Oklahoma Boasts Industrial and Office Parks for Businesses of All Sizes

The combination of the state’s strategic location in Middle America, abundant skilled and low-cost labor, a pro-business environment along with a relatively low cost of living provides an impressive slate of benefits on which to build and establish a business.

Here are just a few of the many opportunities that businesses looking to move into the Sooner State should consider:

The Iron Horse Industrial Park near Shawnee boasts two unique aspects — its designation as a Foreign-Trade Zone (a satellite site of the Port of Greater Oklahoma City’s Foreign-Trade Zone No. 106) and its location on Native American trust land owned by the Citizen Potawatomi Nation.

The John T. Griffin Industrial Park in Muskogee enjoys a distinct advantage not often found in Oklahoma. Its access to the Port of Muskogee and points on the Arkansas River and the Mississippi River all the way down to New Orleans provides an efficient and inexpensive method to move cargo. Paired with easy access to major highways such as I-44 and US 69, the park’s location in the central US allows speedy shipments to anywhere in the continental US. The 526-acre park currently has 294 acres available.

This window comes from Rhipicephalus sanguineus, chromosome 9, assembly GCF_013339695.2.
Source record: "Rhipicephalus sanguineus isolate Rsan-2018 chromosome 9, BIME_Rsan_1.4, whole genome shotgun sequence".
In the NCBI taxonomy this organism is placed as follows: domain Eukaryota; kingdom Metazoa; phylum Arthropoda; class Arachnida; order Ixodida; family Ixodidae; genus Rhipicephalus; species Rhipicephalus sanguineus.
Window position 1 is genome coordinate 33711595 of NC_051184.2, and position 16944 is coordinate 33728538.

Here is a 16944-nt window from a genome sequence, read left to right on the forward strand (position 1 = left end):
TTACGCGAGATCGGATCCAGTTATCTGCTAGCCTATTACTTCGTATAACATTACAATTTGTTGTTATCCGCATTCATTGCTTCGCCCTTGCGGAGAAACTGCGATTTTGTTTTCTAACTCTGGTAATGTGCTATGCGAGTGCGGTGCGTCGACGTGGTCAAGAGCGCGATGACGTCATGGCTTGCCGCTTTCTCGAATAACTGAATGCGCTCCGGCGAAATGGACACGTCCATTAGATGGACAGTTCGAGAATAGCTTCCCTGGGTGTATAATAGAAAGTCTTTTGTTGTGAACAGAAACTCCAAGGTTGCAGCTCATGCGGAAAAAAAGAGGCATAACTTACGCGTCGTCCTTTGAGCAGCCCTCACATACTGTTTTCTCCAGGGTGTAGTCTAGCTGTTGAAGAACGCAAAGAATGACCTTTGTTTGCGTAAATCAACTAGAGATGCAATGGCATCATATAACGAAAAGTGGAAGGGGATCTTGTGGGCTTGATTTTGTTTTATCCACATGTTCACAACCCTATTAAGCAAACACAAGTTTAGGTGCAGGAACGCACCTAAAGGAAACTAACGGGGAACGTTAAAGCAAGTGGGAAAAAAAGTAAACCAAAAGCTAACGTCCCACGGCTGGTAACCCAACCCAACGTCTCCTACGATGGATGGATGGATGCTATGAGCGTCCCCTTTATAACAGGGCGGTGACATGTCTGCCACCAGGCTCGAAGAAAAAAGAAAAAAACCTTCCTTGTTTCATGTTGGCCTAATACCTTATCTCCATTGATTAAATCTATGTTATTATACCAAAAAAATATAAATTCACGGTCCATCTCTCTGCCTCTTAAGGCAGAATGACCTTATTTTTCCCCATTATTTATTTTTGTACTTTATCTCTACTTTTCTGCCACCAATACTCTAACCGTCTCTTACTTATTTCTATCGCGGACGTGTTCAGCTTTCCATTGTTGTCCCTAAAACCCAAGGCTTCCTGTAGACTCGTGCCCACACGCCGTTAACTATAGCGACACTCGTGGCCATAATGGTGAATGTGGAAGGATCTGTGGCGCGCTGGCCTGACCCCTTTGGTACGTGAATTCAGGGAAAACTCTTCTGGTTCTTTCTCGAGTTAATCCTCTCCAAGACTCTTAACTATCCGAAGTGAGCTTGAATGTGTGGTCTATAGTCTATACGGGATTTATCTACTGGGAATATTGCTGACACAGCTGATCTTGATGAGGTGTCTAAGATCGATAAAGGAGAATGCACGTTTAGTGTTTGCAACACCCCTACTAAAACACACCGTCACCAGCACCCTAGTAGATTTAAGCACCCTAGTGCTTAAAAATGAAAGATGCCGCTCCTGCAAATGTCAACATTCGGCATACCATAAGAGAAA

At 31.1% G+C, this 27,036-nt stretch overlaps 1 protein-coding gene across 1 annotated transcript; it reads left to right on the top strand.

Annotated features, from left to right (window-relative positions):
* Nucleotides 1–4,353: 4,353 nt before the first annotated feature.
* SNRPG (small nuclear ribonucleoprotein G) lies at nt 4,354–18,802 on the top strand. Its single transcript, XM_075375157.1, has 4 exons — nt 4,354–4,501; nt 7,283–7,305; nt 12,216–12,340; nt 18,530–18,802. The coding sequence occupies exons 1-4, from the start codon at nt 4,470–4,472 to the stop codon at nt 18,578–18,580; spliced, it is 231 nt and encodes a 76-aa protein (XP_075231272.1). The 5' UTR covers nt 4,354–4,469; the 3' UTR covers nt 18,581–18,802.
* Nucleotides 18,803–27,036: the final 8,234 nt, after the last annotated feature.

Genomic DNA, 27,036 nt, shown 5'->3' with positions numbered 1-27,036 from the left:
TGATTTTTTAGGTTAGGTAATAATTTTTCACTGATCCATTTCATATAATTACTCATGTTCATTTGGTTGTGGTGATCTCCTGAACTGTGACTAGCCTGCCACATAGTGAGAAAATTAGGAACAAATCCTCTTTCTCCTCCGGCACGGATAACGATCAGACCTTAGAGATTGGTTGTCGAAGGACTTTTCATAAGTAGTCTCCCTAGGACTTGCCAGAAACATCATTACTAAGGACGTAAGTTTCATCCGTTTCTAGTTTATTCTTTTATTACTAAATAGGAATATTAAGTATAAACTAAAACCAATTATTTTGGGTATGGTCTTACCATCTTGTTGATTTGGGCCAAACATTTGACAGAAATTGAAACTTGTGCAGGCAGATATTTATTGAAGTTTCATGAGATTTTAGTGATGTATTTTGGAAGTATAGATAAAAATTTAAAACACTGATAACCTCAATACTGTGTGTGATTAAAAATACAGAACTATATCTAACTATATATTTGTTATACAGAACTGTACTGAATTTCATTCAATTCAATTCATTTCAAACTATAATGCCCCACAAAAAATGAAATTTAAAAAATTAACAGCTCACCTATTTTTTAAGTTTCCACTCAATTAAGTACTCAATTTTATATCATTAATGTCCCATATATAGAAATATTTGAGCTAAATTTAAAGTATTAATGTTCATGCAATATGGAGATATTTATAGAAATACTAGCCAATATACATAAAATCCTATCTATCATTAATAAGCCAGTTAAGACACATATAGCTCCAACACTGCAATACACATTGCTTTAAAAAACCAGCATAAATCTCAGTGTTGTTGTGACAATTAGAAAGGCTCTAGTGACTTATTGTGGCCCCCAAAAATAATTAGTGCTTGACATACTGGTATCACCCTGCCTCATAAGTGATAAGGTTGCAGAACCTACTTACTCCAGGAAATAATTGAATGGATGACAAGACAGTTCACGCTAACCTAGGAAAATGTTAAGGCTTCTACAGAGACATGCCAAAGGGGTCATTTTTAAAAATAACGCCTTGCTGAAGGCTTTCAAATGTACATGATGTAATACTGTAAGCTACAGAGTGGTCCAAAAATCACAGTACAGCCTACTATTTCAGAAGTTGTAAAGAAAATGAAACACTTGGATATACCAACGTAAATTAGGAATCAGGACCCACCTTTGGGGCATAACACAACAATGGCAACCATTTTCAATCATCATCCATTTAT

MidAmerica Industrial Park, located just outside of Pryor, boasts the state’s largest park and one of the largest in the nation. Its strategic location, just 40 minutes east of Tulsa and midway between Dallas/Ft. Worth and Kansas City, provides ready-access to almost a million people within a 40-mile radius. Thanks to the available access to major interstate highways, an estimated 23 percent of the total US population can enjoy next-day delivery and 89 percent of the population within three days. The park, with 3,500 acres available, has already attracted a number of Fortune 500 companies.

John Cantrell, former president of Power Soak, sings MidAmerica Industrial Park’s praises. “We were attracted to MidAmerica because of the low operating costs we found there and finding an existing building that would suit our needs. We also liked Oklahoma’s business-friendly environment and the assistance we received from MidAmerica leadership in helping us work out all the details.”

Jason Smith, president and CEO of the Norman Economic Development Coalition, points out that aerospace, information technology and federal government contracting have recently taken advantage of the spaces offered in Norman’s industrial parks.

Smith said the largest and most visible location is the University North Park Corporate Centre located on the northwest side of Norman near the Max Westheimer Airport.

“It’s a place to live, work and play. There are new apartments and retail establishments, restaurants and hotels going up nearby,” Smith explains.

A 30-acre office park and 30-acre manufacturing center are also featured, with ready access to Interstate 35 and some 1,300 parking spaces available.

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